Bri Barker-Groth immediately lost the popularity contest with her new setter when the 2016 season began.
Colleyville Heritage’s volleyball coach looked at her then-sophomore defensive specialist and envisioned Grace Koper could run an offense.
These are definitely not the reasons why:
▪ Koper had no experience as a setter.
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▪ She’d never played anything other than defensive specialist.
▪ There was no history of her working with hitters.
“At first, I was in shock,” Koper said. “This was so out of left field. When she told me that she saw me as a setter, my jaw hit floor. This was the hardest thing. I thought, “You have 20-plus people who could do this and you’re choosing me?”
You play this position with movement, vision and a little faith.
Grace Koper on playing setter
When a coach sees something in a player, the player is sometimes the last one to see it. Fast forward to 2017 and both coach and player are flourishing. Koper, now a junior, directed the program to another district championship (33-7, 12-0 8-5A) and it’s building toward what is hoped to be a deep playoff run.
The first two qualities Barker-Groth looks for in a setter are leadership and decisiveness. It has to start with personality. The skill set can be harnessed over time. Koper had always been viewed as a great passer.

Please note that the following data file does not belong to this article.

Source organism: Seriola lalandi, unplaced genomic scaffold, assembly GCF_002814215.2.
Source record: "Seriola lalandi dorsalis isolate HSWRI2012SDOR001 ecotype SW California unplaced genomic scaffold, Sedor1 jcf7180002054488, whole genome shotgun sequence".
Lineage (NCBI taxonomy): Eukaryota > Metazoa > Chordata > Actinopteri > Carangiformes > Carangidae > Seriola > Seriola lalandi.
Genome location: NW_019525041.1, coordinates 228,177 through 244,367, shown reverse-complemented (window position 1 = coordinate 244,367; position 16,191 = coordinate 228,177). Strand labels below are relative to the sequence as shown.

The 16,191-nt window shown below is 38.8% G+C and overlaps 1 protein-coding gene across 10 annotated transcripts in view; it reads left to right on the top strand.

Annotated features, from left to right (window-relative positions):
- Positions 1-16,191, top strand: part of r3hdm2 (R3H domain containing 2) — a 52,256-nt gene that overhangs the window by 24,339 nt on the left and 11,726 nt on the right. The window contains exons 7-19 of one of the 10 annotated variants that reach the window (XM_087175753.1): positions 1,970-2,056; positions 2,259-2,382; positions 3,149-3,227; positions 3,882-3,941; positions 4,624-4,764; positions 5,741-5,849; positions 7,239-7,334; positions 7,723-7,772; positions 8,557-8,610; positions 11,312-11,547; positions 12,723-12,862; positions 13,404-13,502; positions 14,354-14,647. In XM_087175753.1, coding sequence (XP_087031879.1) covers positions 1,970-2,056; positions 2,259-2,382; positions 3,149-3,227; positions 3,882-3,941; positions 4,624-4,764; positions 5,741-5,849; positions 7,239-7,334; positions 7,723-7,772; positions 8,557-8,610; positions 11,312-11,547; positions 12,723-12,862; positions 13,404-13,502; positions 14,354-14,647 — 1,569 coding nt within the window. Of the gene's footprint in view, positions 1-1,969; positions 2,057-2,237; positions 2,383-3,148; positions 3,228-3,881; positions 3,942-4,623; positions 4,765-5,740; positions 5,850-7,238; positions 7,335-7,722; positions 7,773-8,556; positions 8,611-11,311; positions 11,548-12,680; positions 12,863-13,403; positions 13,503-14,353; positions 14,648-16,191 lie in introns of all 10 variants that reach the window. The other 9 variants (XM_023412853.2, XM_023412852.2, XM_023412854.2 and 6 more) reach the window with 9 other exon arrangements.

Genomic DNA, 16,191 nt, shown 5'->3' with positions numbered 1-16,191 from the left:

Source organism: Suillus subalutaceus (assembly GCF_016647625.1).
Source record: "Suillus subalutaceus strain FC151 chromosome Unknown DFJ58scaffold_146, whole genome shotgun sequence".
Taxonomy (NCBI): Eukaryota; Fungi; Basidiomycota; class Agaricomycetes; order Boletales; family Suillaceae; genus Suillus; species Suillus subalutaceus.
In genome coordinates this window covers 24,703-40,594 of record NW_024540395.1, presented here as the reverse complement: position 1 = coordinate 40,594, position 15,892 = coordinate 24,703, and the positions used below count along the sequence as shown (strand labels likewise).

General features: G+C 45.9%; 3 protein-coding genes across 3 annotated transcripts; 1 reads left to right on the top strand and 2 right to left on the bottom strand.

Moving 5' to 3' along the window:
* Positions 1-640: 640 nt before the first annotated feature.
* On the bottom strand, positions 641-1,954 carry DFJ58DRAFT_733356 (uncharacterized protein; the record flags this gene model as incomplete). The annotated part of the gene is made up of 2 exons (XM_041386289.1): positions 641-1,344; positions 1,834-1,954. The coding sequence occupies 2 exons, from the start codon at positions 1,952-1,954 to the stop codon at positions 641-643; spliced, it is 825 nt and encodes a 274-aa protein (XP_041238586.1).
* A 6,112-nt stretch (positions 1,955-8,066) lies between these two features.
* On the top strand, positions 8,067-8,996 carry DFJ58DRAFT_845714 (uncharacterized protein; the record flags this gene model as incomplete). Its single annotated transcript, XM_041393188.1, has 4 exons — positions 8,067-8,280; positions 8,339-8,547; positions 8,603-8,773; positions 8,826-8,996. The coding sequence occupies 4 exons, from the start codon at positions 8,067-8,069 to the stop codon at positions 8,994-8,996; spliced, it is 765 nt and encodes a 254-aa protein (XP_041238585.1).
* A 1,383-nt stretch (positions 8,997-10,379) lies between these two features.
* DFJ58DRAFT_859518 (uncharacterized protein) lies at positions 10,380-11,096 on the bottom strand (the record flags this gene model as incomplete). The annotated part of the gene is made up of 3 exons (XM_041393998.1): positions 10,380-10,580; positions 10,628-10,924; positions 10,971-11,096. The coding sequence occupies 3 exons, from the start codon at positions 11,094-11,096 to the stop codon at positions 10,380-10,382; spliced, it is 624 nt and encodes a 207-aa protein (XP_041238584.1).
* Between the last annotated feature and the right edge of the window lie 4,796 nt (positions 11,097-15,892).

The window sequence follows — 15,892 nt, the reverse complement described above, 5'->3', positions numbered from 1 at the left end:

“I had some bad looking sets to start,” Koper said. “But I promised my hitters I would give them the best ball possible every time. Whatever I do, I’m going do 100 percent.”
Koper has grown up in a house with four brothers. Naturally, she acquired a take-charge personality. As the regular season winds down, Koper has been a presence on the court with 1,197 assists and 274 digs.
“Her attitude is that she’s not going to let balls drop or give up on any ball or any teammate,” Barker-Groth said. “Setters are leaders. They have the go get’em personality and takes everyone with her. She can control the emotions and has the mental part down.”
Barker-Groth nurtured Koper through 2016. Colleyville Heritage stayed in a 6-2 as Koper and Lauren Evans split time.
The following January, Barker-Groth turned everything over to Koper and transitioned to the 5-1. Koper would be on the court at all times. The program also wanted to keep Evans as just a hitter so she could focus on her offense.
Barker-Groth subscribes to the 5-1. She wants the same person touching the ball. She wants consistency. She demands reliability.
Initial hesitancy greeted the change. However, Koper took the responsibility and ran with it. Although she doesn’t play club volleyball — she plays beach — Koper spent just about every offseason day working on passing and setting mechanics and moving on the floor. Gym walls served as hitting partners.
Chemistry between Koper and her hitters is continuous. The upcoming playoff run will require belief, execution and some breaks. The Class 5A state tournament is Nov. 15-18 at Garland’s Culwell Center. Barker-Groth likes their chances with an established floor leader.
“You have nanosecond to make a decision,” Koper said. “Then there’s the peripheral vision of who is moving forwards and backwards. You play this position with movement, vision and a little faith. We have the talent to go far. Now, it’s a matter of belief that we can do it.”